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Hurricane Memories

August 28, 2017

Houston. Holy moly. Part of me thinks that there is just so much awfulness that is going on in the world, that the awfulness of the flooding in Texas actually doesn’t seem all that bad. But it’s bad. Really really bad. And I’m concerned it’s going to get worse.

This is again, yet another time, when I can thank my lucky stars that I’m able to gripe about food on the internet. Actually, I’m going to put aside my scheduled gripe for a remembrance of the past.

Because I actually lived through a pretty major hurricane. I was in Miami when Hurricane Andrew laid waste to the area. It literally took ten years for the region to rebuild, and for the lost vegetation to grow back in. The storm was loud and pretty scary. But more than anything else, it was the aftermath that was the hardest.

Although we did manage to swing one fantastic meal amid the devastation.

So, let’s be clear. As bad as Andrew may have been, the destruction from this latest storm is even worse. People don’t die in hurricanes. They die after hurricanes. I learned that in hurricane class back in middle school. It’s part of the seventh grade curriculum in Miami, or at least it used to be.

The storms knock out power. So there’s no air conditioning. And everything is wet from the rain. Plus everything is hot, since it’s the end of the summer. Which makes everything humid and sticky. But that quickly leads to everything being mildewed and stinky.

Fresh water doesn’t exist. Sewers overflow, and what’s coming out of your pipes is gross. You really don’t want to shower in it. But if you must, you keep it out of your eyes and mouth, try not to inhale the mist, and make sure any cuts are well covered.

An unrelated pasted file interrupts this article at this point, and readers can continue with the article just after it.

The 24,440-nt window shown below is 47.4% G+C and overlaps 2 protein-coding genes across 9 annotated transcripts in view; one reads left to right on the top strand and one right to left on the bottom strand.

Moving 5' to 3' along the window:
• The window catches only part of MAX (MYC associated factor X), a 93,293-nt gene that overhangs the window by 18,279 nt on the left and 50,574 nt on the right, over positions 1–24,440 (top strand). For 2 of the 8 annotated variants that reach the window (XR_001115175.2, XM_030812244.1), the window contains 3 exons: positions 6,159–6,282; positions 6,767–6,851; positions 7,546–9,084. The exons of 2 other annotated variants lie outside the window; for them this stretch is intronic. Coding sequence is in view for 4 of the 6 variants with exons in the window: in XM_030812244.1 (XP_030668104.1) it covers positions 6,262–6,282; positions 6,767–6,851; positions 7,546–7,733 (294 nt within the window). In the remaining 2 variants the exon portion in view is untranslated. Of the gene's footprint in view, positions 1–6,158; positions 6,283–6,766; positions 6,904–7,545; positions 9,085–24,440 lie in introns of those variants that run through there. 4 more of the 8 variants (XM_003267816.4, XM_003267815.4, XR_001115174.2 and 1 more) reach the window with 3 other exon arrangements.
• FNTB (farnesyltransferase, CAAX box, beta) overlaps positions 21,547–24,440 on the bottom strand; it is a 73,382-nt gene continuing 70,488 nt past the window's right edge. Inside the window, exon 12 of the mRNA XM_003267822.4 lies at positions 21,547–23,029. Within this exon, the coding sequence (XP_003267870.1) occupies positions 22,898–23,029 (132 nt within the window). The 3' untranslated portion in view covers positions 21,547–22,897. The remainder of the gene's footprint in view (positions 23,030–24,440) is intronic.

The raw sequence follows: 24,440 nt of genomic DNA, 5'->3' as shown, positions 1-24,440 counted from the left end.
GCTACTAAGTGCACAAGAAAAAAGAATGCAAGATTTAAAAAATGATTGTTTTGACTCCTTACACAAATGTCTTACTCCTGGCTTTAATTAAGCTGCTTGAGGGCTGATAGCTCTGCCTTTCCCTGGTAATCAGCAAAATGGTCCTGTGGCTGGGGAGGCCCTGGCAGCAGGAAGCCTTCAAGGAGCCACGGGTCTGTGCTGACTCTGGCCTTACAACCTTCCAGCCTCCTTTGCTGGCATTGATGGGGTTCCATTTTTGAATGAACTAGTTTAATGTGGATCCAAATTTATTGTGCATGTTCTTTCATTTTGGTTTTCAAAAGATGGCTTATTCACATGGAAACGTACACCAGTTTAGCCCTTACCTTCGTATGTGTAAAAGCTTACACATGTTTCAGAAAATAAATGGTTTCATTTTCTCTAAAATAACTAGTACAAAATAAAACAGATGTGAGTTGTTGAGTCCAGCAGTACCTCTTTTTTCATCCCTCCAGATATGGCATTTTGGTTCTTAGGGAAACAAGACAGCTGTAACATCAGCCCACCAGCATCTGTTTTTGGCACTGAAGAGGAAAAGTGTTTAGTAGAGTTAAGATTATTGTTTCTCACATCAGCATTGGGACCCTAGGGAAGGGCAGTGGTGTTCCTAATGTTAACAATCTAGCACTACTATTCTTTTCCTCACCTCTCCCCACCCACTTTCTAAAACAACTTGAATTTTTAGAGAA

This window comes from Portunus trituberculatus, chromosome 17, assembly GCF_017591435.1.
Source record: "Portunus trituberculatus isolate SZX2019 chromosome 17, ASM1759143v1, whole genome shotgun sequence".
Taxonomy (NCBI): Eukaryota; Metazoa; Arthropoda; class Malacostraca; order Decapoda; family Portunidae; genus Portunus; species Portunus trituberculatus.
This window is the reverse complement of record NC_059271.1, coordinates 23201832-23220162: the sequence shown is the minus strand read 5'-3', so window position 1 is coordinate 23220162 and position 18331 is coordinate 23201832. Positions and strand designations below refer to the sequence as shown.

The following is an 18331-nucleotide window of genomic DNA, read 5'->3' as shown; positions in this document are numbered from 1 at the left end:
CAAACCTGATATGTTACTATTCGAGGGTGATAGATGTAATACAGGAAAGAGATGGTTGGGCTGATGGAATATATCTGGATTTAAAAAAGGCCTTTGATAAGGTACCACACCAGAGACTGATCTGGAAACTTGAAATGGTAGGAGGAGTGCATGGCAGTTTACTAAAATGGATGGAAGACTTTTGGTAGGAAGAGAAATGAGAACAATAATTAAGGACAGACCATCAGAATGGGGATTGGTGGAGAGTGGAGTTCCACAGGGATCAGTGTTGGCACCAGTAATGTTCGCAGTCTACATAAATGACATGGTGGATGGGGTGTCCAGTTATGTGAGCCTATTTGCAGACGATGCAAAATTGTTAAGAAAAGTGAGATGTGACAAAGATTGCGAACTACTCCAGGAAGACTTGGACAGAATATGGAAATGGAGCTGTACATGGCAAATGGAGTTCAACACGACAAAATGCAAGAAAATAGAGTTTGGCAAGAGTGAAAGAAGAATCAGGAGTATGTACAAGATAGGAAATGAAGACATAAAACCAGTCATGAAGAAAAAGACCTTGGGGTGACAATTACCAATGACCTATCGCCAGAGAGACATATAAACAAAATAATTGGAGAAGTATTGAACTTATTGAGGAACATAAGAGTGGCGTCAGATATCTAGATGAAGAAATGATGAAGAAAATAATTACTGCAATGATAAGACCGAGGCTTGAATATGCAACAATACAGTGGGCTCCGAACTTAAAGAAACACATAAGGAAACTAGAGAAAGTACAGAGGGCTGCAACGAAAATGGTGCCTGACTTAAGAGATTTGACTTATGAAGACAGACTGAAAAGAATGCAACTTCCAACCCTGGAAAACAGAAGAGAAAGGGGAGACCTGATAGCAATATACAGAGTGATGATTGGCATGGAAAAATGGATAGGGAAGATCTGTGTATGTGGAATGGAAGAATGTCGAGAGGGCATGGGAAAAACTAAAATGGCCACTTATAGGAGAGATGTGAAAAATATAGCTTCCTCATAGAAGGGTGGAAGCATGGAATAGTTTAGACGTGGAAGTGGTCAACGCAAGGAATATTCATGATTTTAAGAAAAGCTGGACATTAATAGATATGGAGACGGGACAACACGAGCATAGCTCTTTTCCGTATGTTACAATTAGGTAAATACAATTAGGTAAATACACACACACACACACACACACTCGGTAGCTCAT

Think about this when you see people trudging through the flood waters. You really, really, don’t want to be standing in flood waters.

After a hurricane, bottled water is life. Even if it’s warm and tastes like the plastic jug. There’s no way to cool anything down, unless you have a generator, and decide to use its precious energy for refrigeration. Which wouldn’t be the worst idea. Because after a major storm, life is probably going to be just like this for weeks.

Weeks.

Since everyone is trying to rebuild at the same time, good luck finding a contractor, or people to do the work. Home owners get desperate. Even smart people decide to trust strangers who should not be trusted. One of my good friends ended up living in a trailer for years because a shady contractor ran off with their rebuilding money.

Years.

My best memory from this experience was from just a couple days after the storm, when the roads were passable, and I was able to make the drive to Coconut Grove. The restaurant where I worked was handing out cash advances, because ATMs weren’t working and banks weren’t open. Even though the power had been out for days, the food in the freezers was just starting to thaw. It was still cold, but it would be spoiled long before the restaurant would reopen.

So in addition to a few hundred bucks, I was hooked up with a case of jumbo shrimp.

There was some warm beer at home. So we took those shrimp and the warm beer, and boiled them using the gas grill. We ate them outside, with our hands. It was a feast. Nothing had really begun to smell bad yet, and it was really lovely.

I can’t remember what else we ate during that time. My hunch is probably a lot of peanut butter sandwiches. But I do remember having little appetite for food. It was hot, sticky, and smelly.

All I wanted to do was lay on my bed and baste in a pool of my own sweat.

My heart goes out to the people of Texas who are going through something exponentially worse. I hope they stay safe, and keep working together during what will invariably be a truly awful experience. But hopefully in the end, the citizens will rebuild, and find their way forward.

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